Gazette Daily News Briefing, December 1


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This is Stephen Schmidt from the Gazette digital news desk and I’m here with your update for Thursday, December 1.

It will be sunny and back above 40 degrees Thursday. According to the National Weather Service there will be a high near 41 degrees in the Cedar Rapids area on Thursday. On Thursday night it will be mostly clear, with a low of around 32 degrees. It will remain breezy, with wind speeds gusting as high as 30 mph.

Iowa’s four U.S. House members voted Wednesday to approve legislation designed to avert a potential strike by railroad workers.

The legislation is the result of a compromise reached by railroad companies and a majority of the unions that represent rail workers, the Associated Press reported. A strike was still possible because some unions rejected the proposed agreement.

The House vote was 290-137, with 79 Republicans joining the majority of Democrats in supporting the bill, and eight Democrats joining the majority of Republicans who opposed it. The bill next moves to the U.S. Senate.

The legislation provides for 24 percent raises and $5,000 in bonuses retroactive to 2020 along with one additional paid leave day. That deal was agreed to by most, but not all, of the unions representing rail workers.

There has been a call from multiple sectors of politics and finance, including President Joe Biden, to stop the rail strike due to fears of the effect it could have on day to day life and the national economy.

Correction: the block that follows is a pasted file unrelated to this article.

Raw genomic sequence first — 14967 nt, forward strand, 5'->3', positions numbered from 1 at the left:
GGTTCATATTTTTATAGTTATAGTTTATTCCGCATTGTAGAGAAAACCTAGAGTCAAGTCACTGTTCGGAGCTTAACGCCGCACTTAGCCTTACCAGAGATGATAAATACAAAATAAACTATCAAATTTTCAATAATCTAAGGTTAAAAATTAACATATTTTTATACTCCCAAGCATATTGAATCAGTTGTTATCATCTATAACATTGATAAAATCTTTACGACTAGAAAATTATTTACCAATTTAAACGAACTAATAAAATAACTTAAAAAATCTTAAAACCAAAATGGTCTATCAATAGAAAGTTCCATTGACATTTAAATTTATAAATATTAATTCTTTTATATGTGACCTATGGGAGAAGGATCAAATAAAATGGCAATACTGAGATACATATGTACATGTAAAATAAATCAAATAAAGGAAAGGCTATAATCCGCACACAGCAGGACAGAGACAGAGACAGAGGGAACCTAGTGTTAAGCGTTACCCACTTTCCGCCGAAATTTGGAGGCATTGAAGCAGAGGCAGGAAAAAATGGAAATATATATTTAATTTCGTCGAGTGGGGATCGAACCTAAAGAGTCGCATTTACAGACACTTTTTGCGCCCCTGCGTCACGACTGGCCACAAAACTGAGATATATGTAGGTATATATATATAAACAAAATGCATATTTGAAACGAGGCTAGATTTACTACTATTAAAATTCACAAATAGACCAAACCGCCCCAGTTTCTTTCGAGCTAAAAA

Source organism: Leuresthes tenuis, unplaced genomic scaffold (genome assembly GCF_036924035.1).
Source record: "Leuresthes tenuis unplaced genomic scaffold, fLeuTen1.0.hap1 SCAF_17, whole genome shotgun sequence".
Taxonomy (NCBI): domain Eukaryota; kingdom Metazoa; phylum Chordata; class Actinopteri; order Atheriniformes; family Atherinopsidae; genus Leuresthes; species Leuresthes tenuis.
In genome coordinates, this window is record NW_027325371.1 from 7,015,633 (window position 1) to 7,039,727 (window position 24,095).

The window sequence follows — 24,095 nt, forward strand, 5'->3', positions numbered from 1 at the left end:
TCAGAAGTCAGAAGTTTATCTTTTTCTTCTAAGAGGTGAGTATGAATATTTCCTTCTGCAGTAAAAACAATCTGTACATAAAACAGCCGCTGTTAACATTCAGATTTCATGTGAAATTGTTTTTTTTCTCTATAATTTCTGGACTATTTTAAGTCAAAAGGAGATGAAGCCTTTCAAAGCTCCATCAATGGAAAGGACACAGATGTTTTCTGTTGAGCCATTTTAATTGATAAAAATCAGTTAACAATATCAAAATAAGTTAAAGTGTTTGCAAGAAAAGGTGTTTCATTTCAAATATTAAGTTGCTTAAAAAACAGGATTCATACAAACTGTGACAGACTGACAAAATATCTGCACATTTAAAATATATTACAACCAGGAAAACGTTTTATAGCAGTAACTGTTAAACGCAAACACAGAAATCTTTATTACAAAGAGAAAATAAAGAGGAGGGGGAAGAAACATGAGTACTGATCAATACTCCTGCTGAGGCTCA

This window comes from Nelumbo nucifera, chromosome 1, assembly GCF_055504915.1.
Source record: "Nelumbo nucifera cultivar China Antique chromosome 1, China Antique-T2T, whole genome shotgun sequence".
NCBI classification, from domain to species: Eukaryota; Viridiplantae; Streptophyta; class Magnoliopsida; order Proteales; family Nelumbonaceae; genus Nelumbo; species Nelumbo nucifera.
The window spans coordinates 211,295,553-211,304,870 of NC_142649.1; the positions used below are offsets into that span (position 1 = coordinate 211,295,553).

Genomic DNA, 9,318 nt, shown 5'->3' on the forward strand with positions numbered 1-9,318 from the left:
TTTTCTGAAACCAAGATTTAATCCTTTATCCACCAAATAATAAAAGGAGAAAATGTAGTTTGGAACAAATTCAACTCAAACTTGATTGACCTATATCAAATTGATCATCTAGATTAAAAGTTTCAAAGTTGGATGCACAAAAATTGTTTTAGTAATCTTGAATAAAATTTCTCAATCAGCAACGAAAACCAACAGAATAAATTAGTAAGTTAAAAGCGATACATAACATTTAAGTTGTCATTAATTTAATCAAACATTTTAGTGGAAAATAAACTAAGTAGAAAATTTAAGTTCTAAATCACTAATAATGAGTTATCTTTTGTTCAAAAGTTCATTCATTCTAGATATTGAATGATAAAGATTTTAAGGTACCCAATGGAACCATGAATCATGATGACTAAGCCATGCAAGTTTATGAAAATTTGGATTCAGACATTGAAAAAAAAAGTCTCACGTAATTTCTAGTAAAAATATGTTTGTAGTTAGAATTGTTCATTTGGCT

A proposed ban on genetically modified corn imports to Mexico would have substantial impacts on Iowa farmers if carried out, farm groups say.

There’s still uncertainty about the details of the proposed policy, but U.S. officials said a total ban on genetically modified corn — which makes up more than 90 percent of corn grown in the United States — would cause a drop in the price of corn and in farmers’ profitability in the coming years.

Mexican President Andrés Manuel López Obrador initiated the ban by presidential decree in 2020, with a scheduled start date of Jan. 1, 2024. The decree stemmed from concerns about the health and safety of genetically modified products.

Some Mexican officials have signaled the ban would affect corn going into food with exceptions made for corn designated for livestock feed, which makes up the vast majority of U.S. exports to the country. Obrador, who had previously said the ban would affect all corn imports, said last week in a news conference he’s looking at making an exception for livestock feed, according to Bloomberg.

If the ban covers all corn, agriculture experts said Iowa’s farmers would take a hit and would likely see their balance sheets in the red.

“It’s going to be extremely devastating if that was to happen,” said Lance Lillibridge, chair of the Iowa Corn Growers Association and a corn farmer in Benton County. “And it needs to be taken extremely seriously by everyone.”

According to an estimate from World Perspectives, the U.S. corn farming sector would experience a net $3.56 billion loss in the first year under the ban, and $13.61 billion in losses over 10 years.

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